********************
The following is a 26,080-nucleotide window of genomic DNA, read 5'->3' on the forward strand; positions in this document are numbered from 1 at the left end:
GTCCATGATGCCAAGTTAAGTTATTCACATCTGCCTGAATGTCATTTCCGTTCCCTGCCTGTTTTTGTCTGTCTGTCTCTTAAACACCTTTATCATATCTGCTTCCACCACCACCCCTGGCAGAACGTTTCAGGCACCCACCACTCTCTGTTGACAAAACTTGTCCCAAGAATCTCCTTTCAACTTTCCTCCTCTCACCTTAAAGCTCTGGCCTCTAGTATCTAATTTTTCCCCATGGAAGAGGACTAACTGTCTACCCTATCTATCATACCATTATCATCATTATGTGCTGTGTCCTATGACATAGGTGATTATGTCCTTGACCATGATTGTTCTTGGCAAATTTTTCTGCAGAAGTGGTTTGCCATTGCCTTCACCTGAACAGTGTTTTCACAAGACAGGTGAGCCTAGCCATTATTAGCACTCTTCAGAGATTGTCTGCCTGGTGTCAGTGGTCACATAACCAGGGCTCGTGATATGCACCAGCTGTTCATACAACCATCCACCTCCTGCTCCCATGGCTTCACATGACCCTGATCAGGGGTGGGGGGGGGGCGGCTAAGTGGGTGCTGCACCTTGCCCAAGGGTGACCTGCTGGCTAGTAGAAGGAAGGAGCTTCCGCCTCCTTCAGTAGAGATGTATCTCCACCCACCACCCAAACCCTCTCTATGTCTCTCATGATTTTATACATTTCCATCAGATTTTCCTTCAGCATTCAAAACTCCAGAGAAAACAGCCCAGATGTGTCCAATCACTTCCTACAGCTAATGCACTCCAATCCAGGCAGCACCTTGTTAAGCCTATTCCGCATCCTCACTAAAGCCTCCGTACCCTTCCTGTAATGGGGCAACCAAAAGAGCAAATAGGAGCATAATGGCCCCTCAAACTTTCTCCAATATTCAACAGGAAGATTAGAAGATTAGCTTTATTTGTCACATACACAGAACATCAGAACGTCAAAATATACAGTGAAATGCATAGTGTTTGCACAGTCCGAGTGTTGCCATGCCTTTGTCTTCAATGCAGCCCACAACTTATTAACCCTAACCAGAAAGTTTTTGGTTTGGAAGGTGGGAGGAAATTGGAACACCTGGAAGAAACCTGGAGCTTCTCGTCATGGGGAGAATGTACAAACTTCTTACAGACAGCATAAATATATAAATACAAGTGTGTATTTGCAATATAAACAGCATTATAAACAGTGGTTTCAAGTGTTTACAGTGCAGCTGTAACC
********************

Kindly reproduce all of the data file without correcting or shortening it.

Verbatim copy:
The following is a 26,080-nucleotide window of genomic DNA, read 5'->3' on the forward strand; positions in this document are numbered from 1 at the left end:
GTCCATGATGCCAAGTTAAGTTATTCACATCTGCCTGAATGTCATTTCCGTTCCCTGCCTGTTTTTGTCTGTCTGTCTCTTAAACACCTTTATCATATCTGCTTCCACCACCACCCCTGGCAGAACGTTTCAGGCACCCACCACTCTCTGTTGACAAAACTTGTCCCAAGAATCTCCTTTCAACTTTCCTCCTCTCACCTTAAAGCTCTGGCCTCTAGTATCTAATTTTTCCCCATGGAAGAGGACTAACTGTCTACCCTATCTATCATACCATTATCATCATTATGTGCTGTGTCCTATGACATAGGTGATTATGTCCTTGACCATGATTGTTCTTGGCAAATTTTTCTGCAGAAGTGGTTTGCCATTGCCTTCACCTGAACAGTGTTTTCACAAGACAGGTGAGCCTAGCCATTATTAGCACTCTTCAGAGATTGTCTGCCTGGTGTCAGTGGTCACATAACCAGGGCTCGTGATATGCACCAGCTGTTCATACAACCATCCACCTCCTGCTCCCATGGCTTCACATGACCCTGATCAGGGGTGGGGGGGGGGCGGCTAAGTGGGTGCTGCACCTTGCCCAAGGGTGACCTGCTGGCTAGTAGAAGGAAGGAGCTTCCGCCTCCTTCAGTAGAGATGTATCTCCACCCACCACCCAAACCCTCTCTATGTCTCTCATGATTTTATACATTTCCATCAGATTTTCCTTCAGCATTCAAAACTCCAGAGAAAACAGCCCAGATGTGTCCAATCACTTCCTACAGCTAATGCACTCCAATCCAGGCAGCACCTTGTTAAGCCTATTCCGCATCCTCACTAAAGCCTCCGTACCCTTCCTGTAATGGGGCAACCAAAAGAGCAAATAGGAGCATAATGGCCCCTCAAACTTTCTCCAATATTCAACAGGAAGATTAGAAGATTAGCTTTATTTGTCACATACACAGAACATCAGAACGTCAAAATATACAGTGAAATGCATAGTGTTTGCACAGTCCGAGTGTTGCCATGCCTTTGTCTTCAATGCAGCCCACAACTTATTAACCCTAACCAGAAAGTTTTTGGTTTGGAAGGTGGGAGGAAATTGGAACACCTGGAAGAAACCTGGAGCTTCTCGTCATGGGGAGAATGTACAAACTTCTTACAGACAGCATAAATATATAAATACAAGTGTGTATTTGCAATATAAACAGCATTATAAACAGTGGTTTCAAGTGTTTACAGTGCAGCTGTAACC